rocking chair

When the words came strung together and I proudly tweeted, I didn’t know that it had been said before. 



It hadn’t been said just like that, of course, but in a more positive way. I was struck anew when my dear G. K. was quoted thus:



If thanks is the highest form of thought (according to a famous scholar) and worry the lowest form (according to…me) then can it safely be said that thanks and worry are opposites or at least enemies?


If I’m worrying, what am I saying about God? That I’m displeased with my portion. I don’t like what he’s served for dinner. This isn’t what I would’ve chosen and I don’t have faith that it will work out. 


When I am thankful, what am I saying about God? That what He’s provided is plenty. That I am satisfied with what He’s offered. That I trust in Him, trust that He knows what He’s doing.


They say that worry is like a rocking chair. It gives you something to do, but it doesn’t get you anywhere.


Take a good look at the picture above. What do you think I’ve been up to?


Actually, it wasn’t I who broke the rocking chair. I have a very hyper little sister who did the dirty deed, but it could have just as easily been me. It probably should’ve been me.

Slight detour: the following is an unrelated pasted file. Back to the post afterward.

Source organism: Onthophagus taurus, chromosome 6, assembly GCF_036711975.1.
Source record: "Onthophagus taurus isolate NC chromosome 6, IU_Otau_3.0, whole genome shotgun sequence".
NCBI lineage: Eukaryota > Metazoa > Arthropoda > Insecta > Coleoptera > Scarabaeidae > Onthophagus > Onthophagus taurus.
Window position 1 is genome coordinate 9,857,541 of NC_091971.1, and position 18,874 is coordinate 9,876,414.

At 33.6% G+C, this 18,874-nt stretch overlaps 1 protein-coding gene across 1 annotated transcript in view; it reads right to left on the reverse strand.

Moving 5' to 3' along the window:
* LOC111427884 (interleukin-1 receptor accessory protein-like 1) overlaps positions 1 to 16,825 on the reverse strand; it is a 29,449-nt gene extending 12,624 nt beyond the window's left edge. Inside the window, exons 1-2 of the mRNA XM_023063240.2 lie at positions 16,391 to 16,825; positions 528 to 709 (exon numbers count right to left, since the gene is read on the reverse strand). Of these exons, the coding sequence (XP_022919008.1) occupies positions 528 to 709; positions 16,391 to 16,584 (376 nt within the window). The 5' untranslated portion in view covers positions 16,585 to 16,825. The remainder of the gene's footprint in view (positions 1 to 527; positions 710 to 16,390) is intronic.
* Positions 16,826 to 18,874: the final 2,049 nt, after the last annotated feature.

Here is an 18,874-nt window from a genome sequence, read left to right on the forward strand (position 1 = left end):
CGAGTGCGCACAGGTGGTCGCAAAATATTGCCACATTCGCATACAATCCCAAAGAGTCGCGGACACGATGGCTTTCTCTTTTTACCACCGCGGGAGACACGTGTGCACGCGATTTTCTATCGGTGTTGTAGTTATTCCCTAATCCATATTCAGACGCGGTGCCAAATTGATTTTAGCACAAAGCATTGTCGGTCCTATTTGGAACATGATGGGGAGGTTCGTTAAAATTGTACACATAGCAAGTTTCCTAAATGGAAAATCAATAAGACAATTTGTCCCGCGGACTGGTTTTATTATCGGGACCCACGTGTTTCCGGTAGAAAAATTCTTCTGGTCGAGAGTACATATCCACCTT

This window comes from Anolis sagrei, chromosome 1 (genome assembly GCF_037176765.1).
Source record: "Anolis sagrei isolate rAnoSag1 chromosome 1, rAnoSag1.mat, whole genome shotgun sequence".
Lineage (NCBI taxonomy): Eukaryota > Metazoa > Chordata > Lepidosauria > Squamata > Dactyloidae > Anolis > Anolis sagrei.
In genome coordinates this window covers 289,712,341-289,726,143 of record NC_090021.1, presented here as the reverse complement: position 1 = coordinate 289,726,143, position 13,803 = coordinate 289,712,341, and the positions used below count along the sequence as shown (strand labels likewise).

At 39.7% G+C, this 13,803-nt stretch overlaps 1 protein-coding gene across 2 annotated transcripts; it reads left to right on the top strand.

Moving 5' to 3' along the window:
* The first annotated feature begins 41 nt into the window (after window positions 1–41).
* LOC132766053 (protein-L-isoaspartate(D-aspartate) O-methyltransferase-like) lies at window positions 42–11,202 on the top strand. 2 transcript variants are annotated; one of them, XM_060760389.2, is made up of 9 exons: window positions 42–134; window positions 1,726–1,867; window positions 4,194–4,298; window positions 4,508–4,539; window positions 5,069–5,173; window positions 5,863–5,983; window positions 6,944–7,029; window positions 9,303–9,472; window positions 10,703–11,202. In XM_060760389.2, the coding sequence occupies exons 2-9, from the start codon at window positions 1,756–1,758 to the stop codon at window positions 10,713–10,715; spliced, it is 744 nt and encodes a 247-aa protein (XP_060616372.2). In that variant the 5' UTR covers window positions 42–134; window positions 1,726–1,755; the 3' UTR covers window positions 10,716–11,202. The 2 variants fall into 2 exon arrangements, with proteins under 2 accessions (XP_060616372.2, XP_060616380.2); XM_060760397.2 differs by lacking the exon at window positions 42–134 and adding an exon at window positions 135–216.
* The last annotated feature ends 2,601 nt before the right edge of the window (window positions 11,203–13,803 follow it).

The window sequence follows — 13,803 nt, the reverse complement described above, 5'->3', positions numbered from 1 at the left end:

Worry. It’s something I struggle with…every day. But it’s not a pesky character trait or a bad habit. It’s not “just the way I am.” 


It’s the lowest form of thought. 
It prevents me from attaining the highest form of thought.
And, in plain English, it’s a sin.


I’ve known it was a sin for so long. I like to wag my finger at the mirror after long bouts of worry and say, “Everly, tsk tsk! You shouldn’t be doing such things!” and then move along.


I like to say, “I know I shouldn’t be worried, but…”


Honestly, I like to worry. I like to lay awake in bed, growing old in my youth, feeling productive. In the morning, I say that I prayed. In the moment, I’m listening to lies.


But worry is like a rocking chair. I like to sit in the rocking chair and go back and forth, back and forth. I am addicted to this form of torture, thinking that one of these times, leaning forward or tilting back, I’m going to arrive somewhere. But it’s just a game the devil plays with me. 


We’re almost a week into Lent and already, it’s glaring at me. Worry can’t be a guilty pleasure any longer. I can’t let myself find any pleasure in that which hurts my Father. If I had just worried once and doubted His love, goodness, faithfulness, and never sinned again, I would’ve deserved the cross. 


Fast from: worry


Hold fast to: a faithful father


Amen.

One Response to rocking chair

  1. Brad and Carrie March 10, 2012 at 6:38 am #

    Good word! Anxious thoughts can be so easy to conjure up and yet so hard to shake. Thankful for a God that releases us from that.

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